Starting from the first working party in October 2015 all the invasive nettles, elder and scrub had to be cleared, and invasive tree roots poisoned. The Danesbury volunteers were reinforced by teams from the Friends of Mardley Heath and the Sherrardspark Wood Wardens.
Contractors carried out the skilled work of poising and removing old tree roots that were threatening the integrity of the Pulhamite rock work.
In November 2016 the careful task of excavating the original pathways started, during the course of which we began to uncover hidden rock work. It came as a shock to discover that over the intervening years most of the site had been covered in about 18″ spoil and Borough Council contractors with mechanical equipment were needed to work with the volunteers.
Apart from a very old Ordnance Survey map that indicated the routes of paths, they were no longer in evidence. Great care was needed to find them, and the mantra was ‘find the original gravel – find the paths’.
In the autumn of 2016, 2000 English daffodils and 2000 snowdrops were planted.
The Fernery Project was well established by this stage and attracting a great deal of local interest, and more widely from focus groups. The Friends of Danesbury Fernery (FODF) was formed with a Committee structure and banking.
During the year the volunteers continued to remove more spoil from the site and more rockwork was uncovered, including a cistern which holds hundreds of gallons of water; a basin at the foot of the dropping well; and a ‘lost’ path which undoubtedly would have led to the gorge over which a rustic bridge had been thrown, and called ‘a Pass’ in the original specification.
In February 2017 50 hawthorn, field maple and hazel were planted in the perimeter area and in June 2017 a huge advance was made when the garden was opened to some 200 visitors as part of the annual Welwyn Festival. This opening brought so many more people out into the park to see the progress for themselves, and local ‘walking for health’ groups began to make regular stops.
In November 2017, Garden Design Objectives, were agreed which took into account the fact that there were no records of the original design by Anthony Parsons. A Planting List was agreed by the end of 2017 with local garden designer Sarah Marsh, who had volunteered to plan a layout ready for the volunteers to start planting in April 2018.
Volunteers attended Pulhamite conferences, and visited other similar Pulhamite sites to learn how it should all be done. In all this we are guided by the original research undertaken by Ann MacDonald of the WHBC, and encouraged by the Hertfordshire Gardens Trust’s, Kate Harwood.
By February 2016 the site had been cleared and it was possible to stand back and regard it as a virtual blank canvas.
In May 2018 the big engineering challenge to trace water pipes, was met when it was discovered that the Victorians had installed an elaborate system of underground water pipes that irrigated the principal planting beds. Up to that point we had been uncertain whether water was pumped from the basin at the foot of the dropping well back up to the cascade at the top. But current thinking is now that, on notice of a site visit, the Victorian gardeners would have turned on a tap, (which we have discovered at the foot of the dropping well), and relied on gravity to slowly empty a cistern at the top of the rock face down to the dropping well basin. Rather than being re-cycled by pump to the top the water would then have drained away into the sump which was subsequently discovered in the ground in front of the grotto.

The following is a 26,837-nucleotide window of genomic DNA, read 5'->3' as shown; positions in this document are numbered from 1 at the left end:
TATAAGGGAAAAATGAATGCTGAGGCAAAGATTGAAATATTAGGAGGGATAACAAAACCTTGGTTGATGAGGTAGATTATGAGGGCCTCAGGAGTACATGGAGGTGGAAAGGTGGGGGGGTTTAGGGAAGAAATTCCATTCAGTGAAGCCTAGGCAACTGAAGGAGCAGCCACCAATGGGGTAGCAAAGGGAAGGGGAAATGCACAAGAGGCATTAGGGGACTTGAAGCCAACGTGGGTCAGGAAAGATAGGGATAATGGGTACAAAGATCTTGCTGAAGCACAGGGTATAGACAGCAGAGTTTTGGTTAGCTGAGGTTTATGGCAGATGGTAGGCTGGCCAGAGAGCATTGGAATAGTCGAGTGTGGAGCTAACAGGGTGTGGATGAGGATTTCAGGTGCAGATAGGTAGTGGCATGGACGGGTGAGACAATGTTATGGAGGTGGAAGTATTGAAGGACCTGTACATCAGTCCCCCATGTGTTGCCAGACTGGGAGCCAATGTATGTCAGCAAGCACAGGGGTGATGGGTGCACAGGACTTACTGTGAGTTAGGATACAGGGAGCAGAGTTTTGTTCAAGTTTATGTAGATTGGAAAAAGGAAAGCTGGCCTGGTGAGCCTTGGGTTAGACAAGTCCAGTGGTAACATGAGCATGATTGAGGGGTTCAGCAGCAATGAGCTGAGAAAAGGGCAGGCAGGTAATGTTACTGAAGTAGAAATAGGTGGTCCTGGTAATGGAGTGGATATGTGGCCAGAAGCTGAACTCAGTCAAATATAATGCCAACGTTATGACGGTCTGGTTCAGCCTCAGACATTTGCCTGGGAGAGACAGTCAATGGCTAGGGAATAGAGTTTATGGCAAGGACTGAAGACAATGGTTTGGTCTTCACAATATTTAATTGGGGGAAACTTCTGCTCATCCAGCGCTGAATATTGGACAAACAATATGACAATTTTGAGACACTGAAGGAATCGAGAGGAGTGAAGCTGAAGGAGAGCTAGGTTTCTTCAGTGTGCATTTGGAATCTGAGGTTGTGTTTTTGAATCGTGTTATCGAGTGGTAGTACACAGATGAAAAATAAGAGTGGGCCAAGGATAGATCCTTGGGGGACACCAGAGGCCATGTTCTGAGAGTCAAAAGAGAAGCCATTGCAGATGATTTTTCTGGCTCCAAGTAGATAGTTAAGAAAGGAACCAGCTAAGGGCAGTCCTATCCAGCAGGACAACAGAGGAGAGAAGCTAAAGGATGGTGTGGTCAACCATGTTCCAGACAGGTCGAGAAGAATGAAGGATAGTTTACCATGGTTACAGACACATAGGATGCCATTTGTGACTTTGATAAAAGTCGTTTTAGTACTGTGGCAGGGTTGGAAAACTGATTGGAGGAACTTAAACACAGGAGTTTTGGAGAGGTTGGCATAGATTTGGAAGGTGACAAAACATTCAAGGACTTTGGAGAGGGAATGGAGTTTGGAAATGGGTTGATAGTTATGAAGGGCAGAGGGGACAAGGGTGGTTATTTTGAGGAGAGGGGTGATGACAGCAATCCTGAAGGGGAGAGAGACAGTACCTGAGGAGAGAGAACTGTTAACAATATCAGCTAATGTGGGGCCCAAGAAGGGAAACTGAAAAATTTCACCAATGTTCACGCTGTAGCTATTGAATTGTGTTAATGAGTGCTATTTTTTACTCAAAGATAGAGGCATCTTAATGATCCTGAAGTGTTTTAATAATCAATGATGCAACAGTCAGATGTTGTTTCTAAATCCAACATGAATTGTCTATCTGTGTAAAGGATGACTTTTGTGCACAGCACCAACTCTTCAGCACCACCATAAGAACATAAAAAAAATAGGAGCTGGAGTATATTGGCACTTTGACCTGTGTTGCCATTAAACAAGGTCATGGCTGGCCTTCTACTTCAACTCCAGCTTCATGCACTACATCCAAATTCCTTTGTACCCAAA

The principal central planting bed was planted out in time for the June 2018 Open Garden Day.
In 2020 a system was set up to simulate the action of the dropping well, with the intention of operating it for visitors on ‘high days’ and ‘holidays’, or by special arrangement.
This community led project is attracting much interest from county focus groups and is encouraging visits from Welwyn’s residents and local organisations, many of whom just 5 years earlier did not know that the Fernery existed. Donations of plants were made by local Gardening Clubs, and donations were given by the Welwyn Festival group, the Welwyn Wailers (Concert Group), other local charitable groups, and private benefactors too.
In August 2020 the final piece of the original jig-saw was completed when a replacement ‘rustic’ bridge was installed by contractors. Having opened up the Pass over the grotto that led to the gorge, we had found the marks in the cement where the original supporting beams had been placed. But we had no records of the original bridge and what it looked like. The replacement bridge, funded by the Borough Council as a result of a Government Grant, was therefore able to be placed in exactly the same place as the original, although of modern metal construction. It has since been skillfully ‘decorated’ by volunteers to make it look ‘rustic’, by carpenting fallen timbers gathered from the parkland,
During the long 2020 Lockdown due to the Covid-19 Pandemic, the Fernery has proven its value to the community by fast becoming another ‘special’ local feature of Welwyn’s long heritage providing, as it now does, a restful place to quietly rest and enjoy.
The installation of a second ‘formal’ garden bench was donated by a benefactor and has been sited on the south bank, above the path.
Although the 2021 summer Welwyn Festival had been cancelled, the Festival Committee organised an Autumn Festival which included the celebration of the recovery of the Fernery Garden by the promotion of an Open Afternoon and Evening in the Fernery Garden.
Some 200 visitors enjoyed being entertained by the Welwyn Harmony Choir and inbibing in refreshments provided by the volunteers. The Gate entrance moneys were given to the Festival Committee for ultimate distribution to local charities.